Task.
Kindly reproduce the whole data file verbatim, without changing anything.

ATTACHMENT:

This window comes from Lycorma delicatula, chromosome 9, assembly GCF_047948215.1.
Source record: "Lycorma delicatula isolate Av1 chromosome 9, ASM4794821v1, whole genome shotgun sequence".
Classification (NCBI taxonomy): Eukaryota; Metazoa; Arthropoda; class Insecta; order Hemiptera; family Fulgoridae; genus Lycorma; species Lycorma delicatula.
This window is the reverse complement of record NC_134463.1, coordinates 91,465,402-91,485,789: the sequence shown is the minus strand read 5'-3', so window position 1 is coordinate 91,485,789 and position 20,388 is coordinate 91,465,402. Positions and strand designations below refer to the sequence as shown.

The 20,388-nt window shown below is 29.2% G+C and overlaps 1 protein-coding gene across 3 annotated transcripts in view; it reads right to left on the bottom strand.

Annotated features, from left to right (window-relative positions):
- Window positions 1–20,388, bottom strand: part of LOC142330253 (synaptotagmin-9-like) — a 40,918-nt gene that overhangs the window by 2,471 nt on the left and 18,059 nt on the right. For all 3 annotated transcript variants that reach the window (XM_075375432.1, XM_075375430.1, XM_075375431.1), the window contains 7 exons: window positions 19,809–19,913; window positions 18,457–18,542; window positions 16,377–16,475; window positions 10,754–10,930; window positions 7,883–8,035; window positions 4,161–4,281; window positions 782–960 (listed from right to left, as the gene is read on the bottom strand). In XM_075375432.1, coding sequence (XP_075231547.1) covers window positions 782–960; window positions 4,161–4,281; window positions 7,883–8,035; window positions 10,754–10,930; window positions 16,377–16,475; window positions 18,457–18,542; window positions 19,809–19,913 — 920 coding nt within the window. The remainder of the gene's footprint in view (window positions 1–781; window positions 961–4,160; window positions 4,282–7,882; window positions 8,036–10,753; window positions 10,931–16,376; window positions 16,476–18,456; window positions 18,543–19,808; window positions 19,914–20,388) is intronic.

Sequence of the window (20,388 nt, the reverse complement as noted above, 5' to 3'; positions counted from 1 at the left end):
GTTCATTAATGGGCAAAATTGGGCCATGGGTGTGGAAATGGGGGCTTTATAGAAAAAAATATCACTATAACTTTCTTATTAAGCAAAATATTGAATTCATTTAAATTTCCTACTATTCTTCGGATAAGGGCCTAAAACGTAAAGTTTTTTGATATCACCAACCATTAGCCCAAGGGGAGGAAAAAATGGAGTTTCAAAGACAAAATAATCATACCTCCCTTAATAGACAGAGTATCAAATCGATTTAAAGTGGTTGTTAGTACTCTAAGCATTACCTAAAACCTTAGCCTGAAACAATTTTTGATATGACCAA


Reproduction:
This window comes from Lycorma delicatula, chromosome 9, assembly GCF_047948215.1.
Source record: "Lycorma delicatula isolate Av1 chromosome 9, ASM4794821v1, whole genome shotgun sequence".
Classification (NCBI taxonomy): Eukaryota; Metazoa; Arthropoda; class Insecta; order Hemiptera; family Fulgoridae; genus Lycorma; species Lycorma delicatula.
This window is the reverse complement of record NC_134463.1, coordinates 91,465,402-91,485,789: the sequence shown is the minus strand read 5'-3', so window position 1 is coordinate 91,485,789 and position 20,388 is coordinate 91,465,402. Positions and strand designations below refer to the sequence as shown.

The 20,388-nt window shown below is 29.2% G+C and overlaps 1 protein-coding gene across 3 annotated transcripts in view; it reads right to left on the bottom strand.

Annotated features, from left to right (window-relative positions):
- Window positions 1–20,388, bottom strand: part of LOC142330253 (synaptotagmin-9-like) — a 40,918-nt gene that overhangs the window by 2,471 nt on the left and 18,059 nt on the right. For all 3 annotated transcript variants that reach the window (XM_075375432.1, XM_075375430.1, XM_075375431.1), the window contains 7 exons: window positions 19,809–19,913; window positions 18,457–18,542; window positions 16,377–16,475; window positions 10,754–10,930; window positions 7,883–8,035; window positions 4,161–4,281; window positions 782–960 (listed from right to left, as the gene is read on the bottom strand). In XM_075375432.1, coding sequence (XP_075231547.1) covers window positions 782–960; window positions 4,161–4,281; window positions 7,883–8,035; window positions 10,754–10,930; window positions 16,377–16,475; window positions 18,457–18,542; window positions 19,809–19,913 — 920 coding nt within the window. The remainder of the gene's footprint in view (window positions 1–781; window positions 961–4,160; window positions 4,282–7,882; window positions 8,036–10,753; window positions 10,931–16,376; window positions 16,476–18,456; window positions 18,543–19,808; window positions 19,914–20,388) is intronic.

Sequence of the window (20,388 nt, the reverse complement as noted above, 5' to 3'; positions counted from 1 at the left end):
GTTCATTAATGGGCAAAATTGGGCCATGGGTGTGGAAATGGGGGCTTTATAGAAAAAAATATCACTATAACTTTCTTATTAAGCAAAATATTGAATTCATTTAAATTTCCTACTATTCTTCGGATAAGGGCCTAAAACGTAAAGTTTTTTGATATCACCAACCATTAGCCCAAGGGGAGGAAAAAATGGAGTTTCAAAGACAAAATAATCATACCTCCCTTAATAGACAGAGTATCAAATCGATTTAAAGTGGTTGTTAGTACTCTAAGCATTACCTAAAACCTTAGCCTGAAACAATTTTTGATATGACCAA